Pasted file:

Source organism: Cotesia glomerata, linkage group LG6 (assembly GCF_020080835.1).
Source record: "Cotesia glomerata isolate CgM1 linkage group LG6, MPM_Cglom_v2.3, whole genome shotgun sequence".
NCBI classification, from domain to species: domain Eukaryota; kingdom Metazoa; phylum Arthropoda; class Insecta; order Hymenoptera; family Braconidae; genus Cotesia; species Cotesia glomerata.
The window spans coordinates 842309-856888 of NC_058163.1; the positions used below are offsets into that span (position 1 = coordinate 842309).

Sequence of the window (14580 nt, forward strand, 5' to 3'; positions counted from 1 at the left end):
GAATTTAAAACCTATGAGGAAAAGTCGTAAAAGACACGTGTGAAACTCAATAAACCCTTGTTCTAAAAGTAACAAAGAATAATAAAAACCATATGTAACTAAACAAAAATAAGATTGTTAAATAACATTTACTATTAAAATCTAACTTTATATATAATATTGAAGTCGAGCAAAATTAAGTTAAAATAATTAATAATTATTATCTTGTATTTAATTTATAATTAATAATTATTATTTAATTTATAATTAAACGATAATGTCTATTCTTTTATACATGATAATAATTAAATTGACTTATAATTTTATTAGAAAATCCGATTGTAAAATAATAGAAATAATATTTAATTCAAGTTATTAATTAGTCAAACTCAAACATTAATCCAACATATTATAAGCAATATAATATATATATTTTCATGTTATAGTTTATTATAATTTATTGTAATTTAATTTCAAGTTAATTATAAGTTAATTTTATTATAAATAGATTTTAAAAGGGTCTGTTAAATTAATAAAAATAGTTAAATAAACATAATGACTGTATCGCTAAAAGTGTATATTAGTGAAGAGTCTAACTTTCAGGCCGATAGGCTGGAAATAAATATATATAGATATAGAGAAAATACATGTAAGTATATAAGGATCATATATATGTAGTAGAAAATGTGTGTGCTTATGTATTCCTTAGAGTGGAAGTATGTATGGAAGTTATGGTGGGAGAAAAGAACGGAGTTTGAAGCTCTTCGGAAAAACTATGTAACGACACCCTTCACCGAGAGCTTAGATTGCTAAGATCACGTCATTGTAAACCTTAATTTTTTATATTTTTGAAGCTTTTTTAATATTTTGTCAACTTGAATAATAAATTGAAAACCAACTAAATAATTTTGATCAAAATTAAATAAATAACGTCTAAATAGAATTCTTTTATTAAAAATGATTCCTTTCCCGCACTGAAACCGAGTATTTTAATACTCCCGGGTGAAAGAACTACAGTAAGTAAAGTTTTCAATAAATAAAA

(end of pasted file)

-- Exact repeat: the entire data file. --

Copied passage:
Source organism: Cotesia glomerata, linkage group LG6 (assembly GCF_020080835.1).
Source record: "Cotesia glomerata isolate CgM1 linkage group LG6, MPM_Cglom_v2.3, whole genome shotgun sequence".
NCBI classification, from domain to species: domain Eukaryota; kingdom Metazoa; phylum Arthropoda; class Insecta; order Hymenoptera; family Braconidae; genus Cotesia; species Cotesia glomerata.
The window spans coordinates 842309-856888 of NC_058163.1; the positions used below are offsets into that span (position 1 = coordinate 842309).

Sequence of the window (14580 nt, forward strand, 5' to 3'; positions counted from 1 at the left end):
GAATTTAAAACCTATGAGGAAAAGTCGTAAAAGACACGTGTGAAACTCAATAAACCCTTGTTCTAAAAGTAACAAAGAATAATAAAAACCATATGTAACTAAACAAAAATAAGATTGTTAAATAACATTTACTATTAAAATCTAACTTTATATATAATATTGAAGTCGAGCAAAATTAAGTTAAAATAATTAATAATTATTATCTTGTATTTAATTTATAATTAATAATTATTATTTAATTTATAATTAAACGATAATGTCTATTCTTTTATACATGATAATAATTAAATTGACTTATAATTTTATTAGAAAATCCGATTGTAAAATAATAGAAATAATATTTAATTCAAGTTATTAATTAGTCAAACTCAAACATTAATCCAACATATTATAAGCAATATAATATATATATTTTCATGTTATAGTTTATTATAATTTATTGTAATTTAATTTCAAGTTAATTATAAGTTAATTTTATTATAAATAGATTTTAAAAGGGTCTGTTAAATTAATAAAAATAGTTAAATAAACATAATGACTGTATCGCTAAAAGTGTATATTAGTGAAGAGTCTAACTTTCAGGCCGATAGGCTGGAAATAAATATATATAGATATAGAGAAAATACATGTAAGTATATAAGGATCATATATATGTAGTAGAAAATGTGTGTGCTTATGTATTCCTTAGAGTGGAAGTATGTATGGAAGTTATGGTGGGAGAAAAGAACGGAGTTTGAAGCTCTTCGGAAAAACTATGTAACGACACCCTTCACCGAGAGCTTAGATTGCTAAGATCACGTCATTGTAAACCTTAATTTTTTATATTTTTGAAGCTTTTTTAATATTTTGTCAACTTGAATAATAAATTGAAAACCAACTAAATAATTTTGATCAAAATTAAATAAATAACGTCTAAATAGAATTCTTTTATTAAAAATGATTCCTTTCCCGCACTGAAACCGAGTATTTTAATACTCCCGGGTGAAAGAACTACAGTAAGTAAAGTTTTCAATAAATAAAA